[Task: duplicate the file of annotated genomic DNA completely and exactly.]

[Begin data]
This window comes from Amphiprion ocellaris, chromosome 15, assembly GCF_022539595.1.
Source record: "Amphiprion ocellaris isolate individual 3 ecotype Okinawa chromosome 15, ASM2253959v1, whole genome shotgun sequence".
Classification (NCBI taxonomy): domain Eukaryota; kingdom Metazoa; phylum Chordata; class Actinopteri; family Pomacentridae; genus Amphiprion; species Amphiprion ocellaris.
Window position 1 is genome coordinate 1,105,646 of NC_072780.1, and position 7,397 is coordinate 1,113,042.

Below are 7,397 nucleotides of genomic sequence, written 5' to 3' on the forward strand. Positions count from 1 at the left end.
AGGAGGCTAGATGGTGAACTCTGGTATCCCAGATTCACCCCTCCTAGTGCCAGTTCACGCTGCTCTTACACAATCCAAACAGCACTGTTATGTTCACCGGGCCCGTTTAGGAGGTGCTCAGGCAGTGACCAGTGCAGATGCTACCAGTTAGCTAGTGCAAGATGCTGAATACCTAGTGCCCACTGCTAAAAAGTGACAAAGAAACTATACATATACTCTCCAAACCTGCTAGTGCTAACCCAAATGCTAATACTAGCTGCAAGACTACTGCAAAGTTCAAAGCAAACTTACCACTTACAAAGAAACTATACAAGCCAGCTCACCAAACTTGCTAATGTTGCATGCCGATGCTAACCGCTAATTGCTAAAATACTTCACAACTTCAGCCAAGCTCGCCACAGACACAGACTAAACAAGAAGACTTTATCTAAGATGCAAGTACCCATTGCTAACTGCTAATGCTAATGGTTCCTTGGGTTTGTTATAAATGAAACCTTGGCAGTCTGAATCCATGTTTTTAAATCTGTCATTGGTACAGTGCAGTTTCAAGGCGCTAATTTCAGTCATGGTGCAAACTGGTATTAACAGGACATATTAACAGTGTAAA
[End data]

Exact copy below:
This window comes from Amphiprion ocellaris, chromosome 15, assembly GCF_022539595.1.
Source record: "Amphiprion ocellaris isolate individual 3 ecotype Okinawa chromosome 15, ASM2253959v1, whole genome shotgun sequence".
Classification (NCBI taxonomy): domain Eukaryota; kingdom Metazoa; phylum Chordata; class Actinopteri; family Pomacentridae; genus Amphiprion; species Amphiprion ocellaris.
Window position 1 is genome coordinate 1,105,646 of NC_072780.1, and position 7,397 is coordinate 1,113,042.

Below are 7,397 nucleotides of genomic sequence, written 5' to 3' on the forward strand. Positions count from 1 at the left end.
AGGAGGCTAGATGGTGAACTCTGGTATCCCAGATTCACCCCTCCTAGTGCCAGTTCACGCTGCTCTTACACAATCCAAACAGCACTGTTATGTTCACCGGGCCCGTTTAGGAGGTGCTCAGGCAGTGACCAGTGCAGATGCTACCAGTTAGCTAGTGCAAGATGCTGAATACCTAGTGCCCACTGCTAAAAAGTGACAAAGAAACTATACATATACTCTCCAAACCTGCTAGTGCTAACCCAAATGCTAATACTAGCTGCAAGACTACTGCAAAGTTCAAAGCAAACTTACCACTTACAAAGAAACTATACAAGCCAGCTCACCAAACTTGCTAATGTTGCATGCCGATGCTAACCGCTAATTGCTAAAATACTTCACAACTTCAGCCAAGCTCGCCACAGACACAGACTAAACAAGAAGACTTTATCTAAGATGCAAGTACCCATTGCTAACTGCTAATGCTAATGGTTCCTTGGGTTTGTTATAAATGAAACCTTGGCAGTCTGAATCCATGTTTTTAAATCTGTCATTGGTACAGTGCAGTTTCAAGGCGCTAATTTCAGTCATGGTGCAAACTGGTATTAACAGGACATATTAACAGTGTAAA